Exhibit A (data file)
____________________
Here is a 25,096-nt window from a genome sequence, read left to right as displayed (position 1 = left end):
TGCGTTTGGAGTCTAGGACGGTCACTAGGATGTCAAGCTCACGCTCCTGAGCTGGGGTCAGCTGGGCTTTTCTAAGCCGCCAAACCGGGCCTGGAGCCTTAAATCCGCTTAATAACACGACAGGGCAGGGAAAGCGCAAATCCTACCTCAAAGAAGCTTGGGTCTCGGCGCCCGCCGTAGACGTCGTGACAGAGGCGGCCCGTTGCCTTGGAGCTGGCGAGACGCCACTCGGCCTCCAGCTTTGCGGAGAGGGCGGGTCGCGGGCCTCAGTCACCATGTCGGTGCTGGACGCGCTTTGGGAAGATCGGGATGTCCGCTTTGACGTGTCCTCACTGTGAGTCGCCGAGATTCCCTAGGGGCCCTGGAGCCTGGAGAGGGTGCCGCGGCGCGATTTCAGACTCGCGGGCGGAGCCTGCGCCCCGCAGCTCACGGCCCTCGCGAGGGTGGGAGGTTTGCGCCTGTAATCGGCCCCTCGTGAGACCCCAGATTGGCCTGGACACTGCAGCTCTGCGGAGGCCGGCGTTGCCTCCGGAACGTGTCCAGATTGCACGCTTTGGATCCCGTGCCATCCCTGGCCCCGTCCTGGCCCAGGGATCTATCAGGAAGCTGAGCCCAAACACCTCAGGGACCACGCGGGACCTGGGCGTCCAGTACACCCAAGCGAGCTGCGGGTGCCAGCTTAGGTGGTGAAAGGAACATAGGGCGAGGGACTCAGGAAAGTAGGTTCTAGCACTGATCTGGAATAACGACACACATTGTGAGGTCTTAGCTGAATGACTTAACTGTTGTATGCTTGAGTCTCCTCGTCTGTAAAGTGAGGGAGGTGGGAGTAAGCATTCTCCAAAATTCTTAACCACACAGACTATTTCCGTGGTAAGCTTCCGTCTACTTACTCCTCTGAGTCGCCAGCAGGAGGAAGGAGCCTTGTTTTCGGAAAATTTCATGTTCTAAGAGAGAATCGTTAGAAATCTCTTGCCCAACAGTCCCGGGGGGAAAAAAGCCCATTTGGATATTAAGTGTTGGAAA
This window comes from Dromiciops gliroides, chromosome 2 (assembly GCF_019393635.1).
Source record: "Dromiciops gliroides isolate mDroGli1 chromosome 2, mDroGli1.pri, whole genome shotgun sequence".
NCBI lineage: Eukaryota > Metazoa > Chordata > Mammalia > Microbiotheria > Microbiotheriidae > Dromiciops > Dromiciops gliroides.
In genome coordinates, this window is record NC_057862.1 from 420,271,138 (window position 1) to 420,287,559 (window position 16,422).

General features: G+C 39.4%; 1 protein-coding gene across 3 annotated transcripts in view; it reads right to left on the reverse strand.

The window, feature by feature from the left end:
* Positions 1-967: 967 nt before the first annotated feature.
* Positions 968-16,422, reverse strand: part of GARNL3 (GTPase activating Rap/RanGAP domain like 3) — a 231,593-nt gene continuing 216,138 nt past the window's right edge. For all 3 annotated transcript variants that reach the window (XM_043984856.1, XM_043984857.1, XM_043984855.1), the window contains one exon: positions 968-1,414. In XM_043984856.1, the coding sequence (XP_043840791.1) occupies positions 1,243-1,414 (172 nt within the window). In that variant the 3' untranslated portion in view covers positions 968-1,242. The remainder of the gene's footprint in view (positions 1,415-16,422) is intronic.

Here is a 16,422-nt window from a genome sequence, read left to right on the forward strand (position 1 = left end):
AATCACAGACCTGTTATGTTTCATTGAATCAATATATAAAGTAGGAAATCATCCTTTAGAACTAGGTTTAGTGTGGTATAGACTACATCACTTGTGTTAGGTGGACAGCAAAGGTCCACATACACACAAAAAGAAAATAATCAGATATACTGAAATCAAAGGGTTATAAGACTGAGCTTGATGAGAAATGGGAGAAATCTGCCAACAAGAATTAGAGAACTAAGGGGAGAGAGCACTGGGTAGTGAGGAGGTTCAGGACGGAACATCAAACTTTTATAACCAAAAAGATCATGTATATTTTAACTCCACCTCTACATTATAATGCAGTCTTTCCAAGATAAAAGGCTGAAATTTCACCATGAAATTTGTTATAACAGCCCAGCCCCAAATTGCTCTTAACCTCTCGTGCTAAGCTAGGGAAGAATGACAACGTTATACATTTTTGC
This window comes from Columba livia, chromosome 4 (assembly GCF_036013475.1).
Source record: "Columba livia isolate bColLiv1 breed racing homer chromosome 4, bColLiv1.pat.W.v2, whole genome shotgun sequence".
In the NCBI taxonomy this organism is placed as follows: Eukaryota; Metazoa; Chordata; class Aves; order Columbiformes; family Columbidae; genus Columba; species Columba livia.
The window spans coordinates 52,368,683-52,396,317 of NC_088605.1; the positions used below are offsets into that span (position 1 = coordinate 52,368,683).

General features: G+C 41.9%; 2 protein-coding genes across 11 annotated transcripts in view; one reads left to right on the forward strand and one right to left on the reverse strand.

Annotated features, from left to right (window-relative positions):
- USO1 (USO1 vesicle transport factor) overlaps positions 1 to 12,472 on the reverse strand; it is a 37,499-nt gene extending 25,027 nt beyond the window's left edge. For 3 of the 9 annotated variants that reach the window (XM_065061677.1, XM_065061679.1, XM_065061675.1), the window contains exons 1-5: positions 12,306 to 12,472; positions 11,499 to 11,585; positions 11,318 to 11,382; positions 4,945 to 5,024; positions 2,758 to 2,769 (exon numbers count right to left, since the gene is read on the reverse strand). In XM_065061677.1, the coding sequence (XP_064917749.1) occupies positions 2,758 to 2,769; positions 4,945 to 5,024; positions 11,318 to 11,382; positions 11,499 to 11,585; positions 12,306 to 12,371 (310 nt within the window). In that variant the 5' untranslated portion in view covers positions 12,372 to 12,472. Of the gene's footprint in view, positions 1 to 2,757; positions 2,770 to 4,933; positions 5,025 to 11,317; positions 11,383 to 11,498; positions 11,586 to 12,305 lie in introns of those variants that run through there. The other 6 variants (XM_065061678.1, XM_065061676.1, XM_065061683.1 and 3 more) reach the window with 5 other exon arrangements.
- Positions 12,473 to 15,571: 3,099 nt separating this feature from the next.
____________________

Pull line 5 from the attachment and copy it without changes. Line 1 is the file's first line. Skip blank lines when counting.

NCBI lineage: Eukaryota > Metazoa > Chordata > Mammalia > Microbiotheria > Microbiotheriidae > Dromiciops > Dromiciops gliroides.